Four subspecies (see table below) were recognised for the alpine newt by Roček and colleagues (2003),[14] followed by later authors,[15]: 214 [13]: 16–36  while some previously described subspecies were not retained. The four subspecies correspond only in part to the five major lineages identified within the species (see section Evolution below): The western populations of the nominate subspecies I. a. alpestris, together with the Cantabrian I. a. cyreni and the Apennine I. a. apuana form one group, while the eastern populations of I. a. alpestris are genetically closer to the Greek I. a. veluchiensis.[1] Differences in body shape and colour between the subspecies are not consistent.[15]: 214 [13]: 16–36 

Several authors argued that the ancient lineages of the alpine newt might represent cryptic species.[3][16] Four species were therefore distinguished by Raffaëlli in 2018,[16] but Frost considers this premature.[3]

Subspecies[14][15]: 214 [13]: 16–36  Raffaëlli (2018) classification[16] Distribution
I. a. alpestris (Laurenti, 1768)
– Alpine newt
western populations retained as I. alpestris alpestris Northwestern France to northern Carpathians in Romania, southern Denmark in to Alps and France just north of the Mediterranean
eastern populations I. reiseri (species), with subspecies reiseri, carpathica and montenegrina Balkan peninsula north of Greece to Bulgaria and southern Carpathians in Romania
I. a. apuana (Bonaparte, 1839)
– Apennine alpine newt
I. apuana (species), with subspecies apuana and inexpectata (Calabria) Extreme southeastern France, Apennines to Lazio in central Italy, isolated populations in Calabria
I. a. cyreni (Mertens & Muller, 1940)
– Cantabrian alpine newt
retained Spain: Cantabrian mountains and Sierra de Guadarrama (introduced)
I. a. veluchiensis (Wolterstorff, 1935)
– Greek alpine newt
I. veluchiensis (species) Greece: mainland and northern Peloponnese


Alpine newt populations have separated since the Early Miocene, around 20 million years ago, according to a molecular clock estimate by Recuero and colleagues.[1] Known fossil remains are much more recent: they were found in the Pliocene of Slovakia[13]: 38  and the Pleistocene of Northern Italy.[17] An older, Miocene fossil from Germany, Ichthyosaura randeckensis, may be the sister species of the alpine newt.[18]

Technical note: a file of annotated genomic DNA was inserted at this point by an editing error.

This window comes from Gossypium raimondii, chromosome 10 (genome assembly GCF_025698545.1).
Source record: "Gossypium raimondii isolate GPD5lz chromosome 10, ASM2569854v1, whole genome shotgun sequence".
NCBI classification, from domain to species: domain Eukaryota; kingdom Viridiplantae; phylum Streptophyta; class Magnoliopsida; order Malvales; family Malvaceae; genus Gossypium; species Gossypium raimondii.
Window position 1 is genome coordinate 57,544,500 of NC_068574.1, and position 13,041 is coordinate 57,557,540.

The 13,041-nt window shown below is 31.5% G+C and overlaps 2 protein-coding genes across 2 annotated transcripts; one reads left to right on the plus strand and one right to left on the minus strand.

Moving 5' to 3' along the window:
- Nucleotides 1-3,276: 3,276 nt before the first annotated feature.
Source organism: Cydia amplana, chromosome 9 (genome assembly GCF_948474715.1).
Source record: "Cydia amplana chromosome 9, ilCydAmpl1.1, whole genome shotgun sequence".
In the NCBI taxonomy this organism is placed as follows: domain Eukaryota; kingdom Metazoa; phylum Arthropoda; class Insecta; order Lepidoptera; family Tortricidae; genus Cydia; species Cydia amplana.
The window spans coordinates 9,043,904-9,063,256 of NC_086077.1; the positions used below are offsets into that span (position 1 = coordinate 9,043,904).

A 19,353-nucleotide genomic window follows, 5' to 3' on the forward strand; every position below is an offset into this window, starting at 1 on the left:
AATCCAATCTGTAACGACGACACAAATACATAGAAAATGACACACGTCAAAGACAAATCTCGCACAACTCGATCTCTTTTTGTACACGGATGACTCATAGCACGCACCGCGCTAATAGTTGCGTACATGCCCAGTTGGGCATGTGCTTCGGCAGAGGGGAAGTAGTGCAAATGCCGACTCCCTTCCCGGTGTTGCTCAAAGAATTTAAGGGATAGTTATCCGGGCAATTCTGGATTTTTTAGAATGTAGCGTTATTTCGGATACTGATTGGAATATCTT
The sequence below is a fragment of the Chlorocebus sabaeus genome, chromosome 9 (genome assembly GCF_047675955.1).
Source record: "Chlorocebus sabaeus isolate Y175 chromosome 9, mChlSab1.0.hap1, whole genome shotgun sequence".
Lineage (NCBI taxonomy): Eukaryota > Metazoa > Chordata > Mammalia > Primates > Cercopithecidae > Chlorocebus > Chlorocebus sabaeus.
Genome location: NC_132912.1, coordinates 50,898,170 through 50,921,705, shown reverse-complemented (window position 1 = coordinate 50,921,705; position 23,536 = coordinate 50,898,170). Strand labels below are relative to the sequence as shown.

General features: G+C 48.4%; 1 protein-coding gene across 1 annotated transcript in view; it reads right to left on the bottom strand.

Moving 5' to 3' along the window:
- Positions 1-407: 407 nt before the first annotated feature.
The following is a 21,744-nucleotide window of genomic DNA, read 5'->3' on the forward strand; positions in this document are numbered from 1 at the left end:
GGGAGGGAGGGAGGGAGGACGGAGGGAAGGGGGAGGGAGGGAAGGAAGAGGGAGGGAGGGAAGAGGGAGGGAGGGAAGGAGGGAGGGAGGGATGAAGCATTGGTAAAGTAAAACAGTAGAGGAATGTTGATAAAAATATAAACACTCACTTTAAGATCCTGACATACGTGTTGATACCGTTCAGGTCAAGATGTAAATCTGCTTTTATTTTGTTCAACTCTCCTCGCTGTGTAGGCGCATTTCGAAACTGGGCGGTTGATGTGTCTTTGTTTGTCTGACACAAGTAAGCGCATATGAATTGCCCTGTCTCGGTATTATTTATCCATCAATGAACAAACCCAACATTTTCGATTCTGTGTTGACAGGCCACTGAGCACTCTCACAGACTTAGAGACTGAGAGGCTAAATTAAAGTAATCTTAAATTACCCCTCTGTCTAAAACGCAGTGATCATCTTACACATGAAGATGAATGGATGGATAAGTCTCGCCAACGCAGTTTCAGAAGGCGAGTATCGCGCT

Molecular phylogenetic analyses showed that alpine newts split into a western and an eastern group. Each of these again contains two major lineages, which in part correspond to described subspecies (see section Distribution and subspecies above).[1][19] These ancient genetic differences suggest that the alpine newt may be a complex of several distinct species.[1][3][16] Higher temperatures during the Miocene or sea level oscillations may have separated early populations, leading to allopatric speciation, although admixture and introgression between lineages probably took place. Populations from Vlasina Lake in Serbia have mitochondrial DNA that is distinct from and more ancient than that of all other populations; it may have been inherited from a now extinct "ghost" population.[1] The Quaternary glaciation probably led to cycles of retreat into refugia, expansion and range shifts.[1][20]


Dorsal view of a male (bright blue, left) courting a female (mottled grey, right) in a shallow pond
Throat and belly are orange and usually unspotted.
Biofluorescence in an alpine newt